To drive the point home, we discuss the psychology of confirmation bias, a ubiquitous phenomenon that reveals the tendency we all possess to seek out, interpret and remember information in a manner that is consistent with our preexisting views. In previous years, I have introduced the power of confirmatory reasoning by asking my students to participate in a variation of the Card Selection Task, one of the famous experiments designed by Peter Wason to demonstrate confirmation bias. More recently, however, I have found another experiment, also designed by Wason, that I think is even more powerful. For those unfamiliar with this experiment, known as the “2, 4, 6 Task,” it was profiled on the front page of yesterday’s New York Times in an article describing the pernicious influence of confirmation bias in spheres such as governmental policy and corporate decision-making. For those who have not read it, I encourage you to do so. If nothing else, it’s a lot of fun (for those looking for other ways to teach this material, you might find this video helpful as well). Enjoy!
For those attending the ABA’s National Conference on Professional Responsibility in Denver later this week, please join us for a panel discussion on Behavioral Legal Ethics (program here). I am participating, along with Molly Wilson, Robert Prentice and Catherine O’Grady. Andy Perlman, who was recently announced as the next Dean of Suffolk Law School, will moderate. I will report back on the event next week.
Update: 06/4/15: The ABA conference was excellent. Our BLE presentation followed a wonderful discussion, led by Stephen Pepper and John Barrett, and moderated by Lisa Lerman, about lawyer decision-making in Nazi Germany, which has been described as “the worst legal ethics disaster in the Western world.” Our panel on behavioral ethics focused on a more modern case of legal ethics, the Dewey & LeBoeuf debacle, which again is in the news because of the current trial of the firm’s leadership. I understand that the materials from our presentation will soon be posted by the ABA, which I will link to here when available. Thanks to all who helped make the panel discussion so enjoyable.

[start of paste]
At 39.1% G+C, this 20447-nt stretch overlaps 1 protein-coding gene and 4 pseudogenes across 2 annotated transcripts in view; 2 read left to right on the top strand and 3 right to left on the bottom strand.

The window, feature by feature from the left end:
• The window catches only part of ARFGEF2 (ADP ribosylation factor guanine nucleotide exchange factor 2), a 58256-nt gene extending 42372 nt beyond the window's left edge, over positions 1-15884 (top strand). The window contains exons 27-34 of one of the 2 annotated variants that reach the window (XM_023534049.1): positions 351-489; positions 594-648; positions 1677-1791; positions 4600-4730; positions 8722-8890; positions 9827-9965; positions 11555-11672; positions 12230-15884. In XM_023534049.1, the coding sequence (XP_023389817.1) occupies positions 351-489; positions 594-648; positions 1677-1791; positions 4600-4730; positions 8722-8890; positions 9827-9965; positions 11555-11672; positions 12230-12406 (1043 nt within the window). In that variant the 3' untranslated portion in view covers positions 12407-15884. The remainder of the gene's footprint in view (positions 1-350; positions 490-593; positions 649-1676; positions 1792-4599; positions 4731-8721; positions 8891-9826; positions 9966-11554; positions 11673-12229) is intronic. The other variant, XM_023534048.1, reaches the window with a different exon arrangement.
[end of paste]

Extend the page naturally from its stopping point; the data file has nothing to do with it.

Update: 06/9/15: The ABA has now posted the materials from the session here.
I enjoyed discussing growing interest in Behavioral Legal Ethics, including some of my scholarship in the area and how I teach this material to my students, with the editors of the New England Law Review. Here is the podcast.
For those looking for recent multimedia resources to learn and teach about behavioral ethics, I strongly suggest this new podcast by the Carnegie Council, in collaboration with Ethical Systems, featuring (among others) Professor Ann Tenbrunsel and Ethics Systems Director, Professor Jonathan Haidt.
The podcast, which focuses on business ethics, is flush with insights about how behavioral ethics and blind spots influence ethical judgments. Topics include temporal explanations for unethical behavior, ways to use systems design to improve corporate ethical culture and specific interventions to reduce unethical conduct.
Highly recommended for educators and students of behavioral legal ethics (look also for further upcoming podcasts, which will focus on other aspects of behavioral science).
Monroe Freedman, former dean and professor at Hofstra Law School, passed away yesterday. A legendary figure in legal ethics, he will be missed by so many for his warmth, generosity and tremendous and highly influential body of work. In the field of what we now call behavioral legal ethics, Monroe may have been the first scholar to use behavioral insights from psychology with regard to lawyers’ ethics (see Lawyers’ Ethics in an Adversary System (Ch. 6, Counseling the Client: Refreshing Recollection or Prompting Perjury?) (1975)). His subsequent book, , continued to make use of the insights from psychology and related fields (
He will be deeply missed.
[update: LEF readers have been leaving their thoughts about Monroe here].
[Update #2: Prof. Abbe Smith‘s moving remarks about Monroe are here]
[Update #3: Hofstra Law School has re-named the Institute for the Study of Legal Ethics in Monroe’s memory. Information here].